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Tuesday, January 20, 2009

Monals join Conservation Aviary

Posted by: Eric Kowalczyk, Zookeeper

The national bird of Nepal has now made its way to Seattle.

New to the zoo is a pair of Himalayan monal (Lophophorus impeyanus) pheasants, donated by a private aviculturist from Burien. This species is endangered due to habitat destruction and overhunting for food.

Himalayan monals are typically found at elevations 9,000 to 14,500 feet from east Afghanistan eastwards through the Himalayas to Bhutan and northeast India and northward to Tibet. During the non-winter seasons, they prefer steep, rocky terrain with occasional grassy and scrub openings interspersed with woods. In the winter months, the birds descend to forested areas at lower altitudes where there is dense undergrowth.

These birds are on exhibit at the Conservation Aviary in the Temperate Forest biome of the zoo. The very colorful male is adorned with iridescent plumage that shows best on sunny days. Ironically with this rainbow of colors, what is most prominent during courtship display is the exposed white rump patch of feathers. The brown female is better camouflaged for safely incubating eggs.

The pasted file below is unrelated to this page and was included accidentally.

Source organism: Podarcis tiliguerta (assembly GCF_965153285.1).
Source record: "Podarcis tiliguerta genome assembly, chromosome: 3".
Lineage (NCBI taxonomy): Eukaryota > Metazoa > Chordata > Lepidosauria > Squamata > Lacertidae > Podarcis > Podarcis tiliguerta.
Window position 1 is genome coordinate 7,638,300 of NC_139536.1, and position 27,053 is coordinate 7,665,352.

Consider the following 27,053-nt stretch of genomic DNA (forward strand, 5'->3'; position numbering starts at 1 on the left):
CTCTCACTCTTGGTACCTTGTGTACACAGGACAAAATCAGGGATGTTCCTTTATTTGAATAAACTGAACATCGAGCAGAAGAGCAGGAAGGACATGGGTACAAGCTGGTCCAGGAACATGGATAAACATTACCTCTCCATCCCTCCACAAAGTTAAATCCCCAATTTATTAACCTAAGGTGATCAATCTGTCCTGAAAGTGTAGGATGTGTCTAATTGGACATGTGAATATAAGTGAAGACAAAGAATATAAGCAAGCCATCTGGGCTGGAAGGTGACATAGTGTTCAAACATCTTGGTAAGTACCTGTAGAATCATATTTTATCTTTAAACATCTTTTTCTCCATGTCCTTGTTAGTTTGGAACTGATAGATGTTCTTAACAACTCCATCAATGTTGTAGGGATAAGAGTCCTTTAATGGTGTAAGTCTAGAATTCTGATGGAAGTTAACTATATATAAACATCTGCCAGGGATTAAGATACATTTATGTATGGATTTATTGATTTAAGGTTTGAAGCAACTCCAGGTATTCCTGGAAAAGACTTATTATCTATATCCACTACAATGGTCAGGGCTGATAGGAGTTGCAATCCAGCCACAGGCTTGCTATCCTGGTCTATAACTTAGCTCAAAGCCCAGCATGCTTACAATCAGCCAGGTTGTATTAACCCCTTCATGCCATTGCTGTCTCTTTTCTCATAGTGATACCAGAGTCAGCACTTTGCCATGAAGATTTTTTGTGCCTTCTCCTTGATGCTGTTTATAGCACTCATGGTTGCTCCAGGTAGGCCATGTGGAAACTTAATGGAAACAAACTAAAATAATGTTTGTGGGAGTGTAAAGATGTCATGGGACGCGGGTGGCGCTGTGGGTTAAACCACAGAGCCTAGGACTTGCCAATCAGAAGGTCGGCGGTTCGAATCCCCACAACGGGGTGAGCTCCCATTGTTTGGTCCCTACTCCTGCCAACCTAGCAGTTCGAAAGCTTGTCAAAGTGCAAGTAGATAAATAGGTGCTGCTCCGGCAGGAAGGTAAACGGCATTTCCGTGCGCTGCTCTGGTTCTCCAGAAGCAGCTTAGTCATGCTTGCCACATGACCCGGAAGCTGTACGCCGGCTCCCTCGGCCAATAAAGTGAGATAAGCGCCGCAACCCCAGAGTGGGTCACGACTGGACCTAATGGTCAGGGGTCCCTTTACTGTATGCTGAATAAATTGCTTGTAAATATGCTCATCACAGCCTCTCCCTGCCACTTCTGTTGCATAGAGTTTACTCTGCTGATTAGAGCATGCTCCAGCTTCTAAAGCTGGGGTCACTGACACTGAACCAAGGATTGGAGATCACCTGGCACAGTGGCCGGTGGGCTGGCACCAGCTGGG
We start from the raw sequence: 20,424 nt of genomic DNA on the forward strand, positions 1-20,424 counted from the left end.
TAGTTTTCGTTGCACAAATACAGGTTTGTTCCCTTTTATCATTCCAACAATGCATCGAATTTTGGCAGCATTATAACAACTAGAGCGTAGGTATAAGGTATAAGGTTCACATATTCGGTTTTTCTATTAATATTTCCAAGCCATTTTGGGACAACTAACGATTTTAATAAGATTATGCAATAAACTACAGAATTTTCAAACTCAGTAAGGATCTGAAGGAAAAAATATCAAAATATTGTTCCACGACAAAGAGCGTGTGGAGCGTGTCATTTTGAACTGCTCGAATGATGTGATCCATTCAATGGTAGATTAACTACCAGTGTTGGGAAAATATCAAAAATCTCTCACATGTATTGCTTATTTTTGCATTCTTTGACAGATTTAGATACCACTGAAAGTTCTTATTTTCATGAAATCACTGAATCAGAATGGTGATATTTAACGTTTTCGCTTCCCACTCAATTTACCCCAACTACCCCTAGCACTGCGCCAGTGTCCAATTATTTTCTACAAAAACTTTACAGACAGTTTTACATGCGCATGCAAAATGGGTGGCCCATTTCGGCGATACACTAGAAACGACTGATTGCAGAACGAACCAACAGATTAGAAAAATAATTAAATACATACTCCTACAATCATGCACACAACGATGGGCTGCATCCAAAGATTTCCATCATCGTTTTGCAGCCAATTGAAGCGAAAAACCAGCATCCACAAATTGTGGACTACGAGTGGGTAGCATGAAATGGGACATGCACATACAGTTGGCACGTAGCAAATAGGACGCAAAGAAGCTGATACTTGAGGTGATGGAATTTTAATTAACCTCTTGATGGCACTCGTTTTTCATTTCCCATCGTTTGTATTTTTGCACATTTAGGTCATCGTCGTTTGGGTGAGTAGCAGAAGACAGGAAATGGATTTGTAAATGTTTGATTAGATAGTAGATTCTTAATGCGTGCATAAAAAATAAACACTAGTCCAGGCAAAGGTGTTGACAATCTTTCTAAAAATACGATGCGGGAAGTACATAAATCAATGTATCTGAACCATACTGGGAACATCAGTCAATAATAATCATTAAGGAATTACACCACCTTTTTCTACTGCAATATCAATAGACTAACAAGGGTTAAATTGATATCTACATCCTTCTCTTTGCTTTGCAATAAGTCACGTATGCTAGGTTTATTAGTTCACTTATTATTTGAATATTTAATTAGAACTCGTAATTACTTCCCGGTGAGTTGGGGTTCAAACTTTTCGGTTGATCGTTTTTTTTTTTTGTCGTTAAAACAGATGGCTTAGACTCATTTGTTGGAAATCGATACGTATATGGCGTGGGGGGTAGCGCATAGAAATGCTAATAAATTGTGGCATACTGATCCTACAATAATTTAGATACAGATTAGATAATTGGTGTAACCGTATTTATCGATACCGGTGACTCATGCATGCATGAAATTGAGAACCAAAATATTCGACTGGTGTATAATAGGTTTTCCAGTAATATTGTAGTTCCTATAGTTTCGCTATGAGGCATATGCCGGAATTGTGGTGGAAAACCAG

We bred this species in the 1980s. The keepers at the Conservation Aviary are happy once again to exhibit this crown jewel of the pheasant world. Stop by and take in all his colors!

Photo by Dennis Dow

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